Time to grow: asparagus

This November, add asparagus to your vegetable patch for a delicious addition to your summer table with some advice from BBC Gardeners’ World Magazine. What’s more, you’ll be able to put your asparagus to use with a delicious gnocchi with asaparagus, lemon and ricotta recipe, as seen on the Summer Kitchen with Chris Baber at the BBC Good Food Show Summer 2023.

Asparagus is a tasty vegetable that grows every summer. Some may think it’s hard to grow asparagus because it needs a lot of space and time. It’s true that you won’t get any shoots to eat in the beginning, but after a few years, it’s definitely worth it. Plus, once you get it going, taking care of the asparagus is not too difficult, and you can enjoy it for up to 20 years.

How to grow

Asparagus plants thrive in soil that gets a lot of light and can drain well. If your soil is heavy, you can still grow asparagus, but it’s a good idea to build a raised bed for it. Pick a sunny spot and make sure the soil is well-prepared with lots of natural material like compost, and make sure it’s free from weeds.

If you happen to get an existing asparagus bed, it’s best not to replace it with new plants. If you want to grow more asparagus, find a different spot that doesn’t have asparagus diseases. Also, avoid planting asparagus where you previously grew potatoes.

Asparagus can be raised from seed, but the most reliable method is to plant one-year-old dormant plants called ‘crowns’ in March. Some varieties can also be planted in autumn. 



When you plant new asparagus crowns, make sure to give them enough water and keep the area free from weeds. Let the crowns grow lots of feathery leaves so they can become healthy and strong. It’s important not to pick any asparagus during the first two years because it will make the plants weaker. At the end of the growing season, trim the foliage to about 10 centimeters above the ground, and in the fall, cover the area with compost that has decomposed well. Also, make sure to keep the area free from weeds and remove any asparagus beetles you see in the spring.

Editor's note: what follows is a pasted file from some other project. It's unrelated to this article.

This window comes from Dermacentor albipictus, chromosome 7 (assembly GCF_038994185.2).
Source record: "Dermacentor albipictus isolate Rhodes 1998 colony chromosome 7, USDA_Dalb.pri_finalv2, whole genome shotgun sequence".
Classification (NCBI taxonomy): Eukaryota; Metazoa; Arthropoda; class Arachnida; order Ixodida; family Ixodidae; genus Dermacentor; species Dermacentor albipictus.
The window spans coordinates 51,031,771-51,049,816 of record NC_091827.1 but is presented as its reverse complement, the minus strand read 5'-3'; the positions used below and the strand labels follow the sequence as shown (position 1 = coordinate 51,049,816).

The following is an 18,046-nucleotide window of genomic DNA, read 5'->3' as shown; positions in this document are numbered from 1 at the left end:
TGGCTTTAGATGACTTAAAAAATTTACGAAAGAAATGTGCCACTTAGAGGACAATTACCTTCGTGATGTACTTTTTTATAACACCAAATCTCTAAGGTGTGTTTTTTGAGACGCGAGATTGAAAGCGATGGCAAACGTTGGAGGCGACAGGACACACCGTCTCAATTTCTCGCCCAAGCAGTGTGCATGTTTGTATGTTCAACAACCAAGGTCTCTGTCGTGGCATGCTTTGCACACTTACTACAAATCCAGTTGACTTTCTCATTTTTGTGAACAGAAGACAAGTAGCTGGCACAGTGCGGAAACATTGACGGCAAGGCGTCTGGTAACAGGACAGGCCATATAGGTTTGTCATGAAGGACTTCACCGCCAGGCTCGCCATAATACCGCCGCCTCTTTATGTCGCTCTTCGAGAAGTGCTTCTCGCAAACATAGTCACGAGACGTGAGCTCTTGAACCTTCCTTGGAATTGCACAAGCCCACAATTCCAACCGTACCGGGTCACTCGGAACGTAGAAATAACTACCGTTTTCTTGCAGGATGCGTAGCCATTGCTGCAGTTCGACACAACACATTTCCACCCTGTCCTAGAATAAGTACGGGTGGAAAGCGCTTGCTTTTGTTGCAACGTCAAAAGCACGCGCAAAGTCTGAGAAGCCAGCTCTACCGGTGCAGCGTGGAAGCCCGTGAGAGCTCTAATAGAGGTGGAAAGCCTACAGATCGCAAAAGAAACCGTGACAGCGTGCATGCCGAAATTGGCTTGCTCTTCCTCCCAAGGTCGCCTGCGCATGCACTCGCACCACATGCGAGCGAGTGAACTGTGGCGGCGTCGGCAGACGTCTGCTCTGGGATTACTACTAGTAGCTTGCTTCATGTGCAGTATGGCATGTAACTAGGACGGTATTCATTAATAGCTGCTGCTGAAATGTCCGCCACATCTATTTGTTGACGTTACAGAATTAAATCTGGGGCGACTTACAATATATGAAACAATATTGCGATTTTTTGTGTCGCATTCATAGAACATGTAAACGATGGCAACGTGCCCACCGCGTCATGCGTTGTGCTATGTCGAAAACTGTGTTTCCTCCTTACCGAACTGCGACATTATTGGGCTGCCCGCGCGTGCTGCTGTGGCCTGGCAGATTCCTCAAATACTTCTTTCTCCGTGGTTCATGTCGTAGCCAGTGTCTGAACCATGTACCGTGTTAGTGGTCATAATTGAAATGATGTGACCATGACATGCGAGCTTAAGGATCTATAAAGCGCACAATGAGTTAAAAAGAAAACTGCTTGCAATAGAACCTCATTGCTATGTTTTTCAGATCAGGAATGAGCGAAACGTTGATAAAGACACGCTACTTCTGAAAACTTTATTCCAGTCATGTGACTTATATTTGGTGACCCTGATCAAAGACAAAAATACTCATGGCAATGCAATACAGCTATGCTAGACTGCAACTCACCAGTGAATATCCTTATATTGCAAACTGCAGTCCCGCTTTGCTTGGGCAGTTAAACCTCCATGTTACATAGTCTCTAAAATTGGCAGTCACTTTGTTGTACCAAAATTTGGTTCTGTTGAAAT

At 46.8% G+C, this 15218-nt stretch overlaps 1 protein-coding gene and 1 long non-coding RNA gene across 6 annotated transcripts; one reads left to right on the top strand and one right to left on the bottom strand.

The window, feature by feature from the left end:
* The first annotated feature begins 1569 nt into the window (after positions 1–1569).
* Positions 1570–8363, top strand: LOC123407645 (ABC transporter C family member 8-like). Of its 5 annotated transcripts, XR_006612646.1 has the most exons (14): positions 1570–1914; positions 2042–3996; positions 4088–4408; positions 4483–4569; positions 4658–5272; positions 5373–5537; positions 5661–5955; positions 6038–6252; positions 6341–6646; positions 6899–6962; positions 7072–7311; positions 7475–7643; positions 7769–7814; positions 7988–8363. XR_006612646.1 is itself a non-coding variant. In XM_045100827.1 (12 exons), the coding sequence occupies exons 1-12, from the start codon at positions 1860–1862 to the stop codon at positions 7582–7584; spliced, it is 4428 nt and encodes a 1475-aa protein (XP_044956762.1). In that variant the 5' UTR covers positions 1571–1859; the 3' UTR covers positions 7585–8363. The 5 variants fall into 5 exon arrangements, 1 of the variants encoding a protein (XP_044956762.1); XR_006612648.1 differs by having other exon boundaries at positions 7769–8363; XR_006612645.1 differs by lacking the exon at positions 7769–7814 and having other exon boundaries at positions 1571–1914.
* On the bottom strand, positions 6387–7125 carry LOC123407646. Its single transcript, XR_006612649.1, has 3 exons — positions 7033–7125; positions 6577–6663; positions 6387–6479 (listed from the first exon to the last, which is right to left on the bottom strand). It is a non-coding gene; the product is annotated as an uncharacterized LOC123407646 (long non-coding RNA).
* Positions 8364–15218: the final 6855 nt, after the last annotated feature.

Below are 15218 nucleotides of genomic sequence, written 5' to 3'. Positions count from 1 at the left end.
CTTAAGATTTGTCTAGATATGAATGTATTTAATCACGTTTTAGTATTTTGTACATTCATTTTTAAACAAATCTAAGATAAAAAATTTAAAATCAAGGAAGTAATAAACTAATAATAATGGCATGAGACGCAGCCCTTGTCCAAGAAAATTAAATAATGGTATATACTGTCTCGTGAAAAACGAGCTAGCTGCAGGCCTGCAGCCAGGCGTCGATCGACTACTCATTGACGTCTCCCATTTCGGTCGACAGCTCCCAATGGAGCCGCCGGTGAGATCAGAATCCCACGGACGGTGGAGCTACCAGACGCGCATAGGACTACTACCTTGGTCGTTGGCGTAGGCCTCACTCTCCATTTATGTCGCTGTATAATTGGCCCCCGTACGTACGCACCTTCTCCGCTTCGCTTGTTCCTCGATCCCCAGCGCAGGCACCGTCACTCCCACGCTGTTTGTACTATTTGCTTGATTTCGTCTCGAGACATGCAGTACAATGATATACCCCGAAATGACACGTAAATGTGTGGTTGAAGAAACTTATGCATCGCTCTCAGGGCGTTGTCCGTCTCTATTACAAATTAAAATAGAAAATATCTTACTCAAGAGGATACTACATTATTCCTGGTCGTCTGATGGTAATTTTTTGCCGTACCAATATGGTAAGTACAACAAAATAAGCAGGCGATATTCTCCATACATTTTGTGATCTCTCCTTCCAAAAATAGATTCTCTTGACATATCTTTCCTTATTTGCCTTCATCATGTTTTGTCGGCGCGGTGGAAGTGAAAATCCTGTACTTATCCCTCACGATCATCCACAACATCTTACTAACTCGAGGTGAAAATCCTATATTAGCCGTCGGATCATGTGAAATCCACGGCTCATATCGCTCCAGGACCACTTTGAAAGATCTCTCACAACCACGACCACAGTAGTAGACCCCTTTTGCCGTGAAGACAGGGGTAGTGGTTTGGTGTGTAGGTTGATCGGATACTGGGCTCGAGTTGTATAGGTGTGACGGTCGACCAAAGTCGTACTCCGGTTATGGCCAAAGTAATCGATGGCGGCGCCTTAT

After you plant asparagus, avoid picking any for the first two years. When the third year rolls around, you can start harvesting in mid-April when the spears reach about 18 centimeters in height. Use a sharp knife to cut them about 2.5 centimeters below the soil level. If the weather is warm, you can pick them every two to three days for about four weeks. In the following years, you can harvest over a longer period.

Stop gathering asparagus around mid-June. This break allows the plant to store energy for the next year. It’s also a good time to provide some general fertilizer to the plants.


Problem solving

Keep an eye out for asparagus beetles from late spring onward. If you spot any tiny bugs or adult beetles, remove and destroy them. At the end of the year, burn the old asparagus stems to get rid of any beetles that might be hiding for the winter.

Asparagus can also suffer from a disease called violet crown rot, which makes the base of the plants rot. If this happens, you’ll need to dig up the affected plants, burn them, and start fresh in a new spot


Gnocchi with asparagus, lemon and ricotta

As seen on the Summer Kitchen with Chris Baber at the BBC Good Food Show Summer 2023.

Serves 2

  • 500g shop bought gnocchi
  • 2 tbsp olive oil
  • 2 garlic cloves, sliced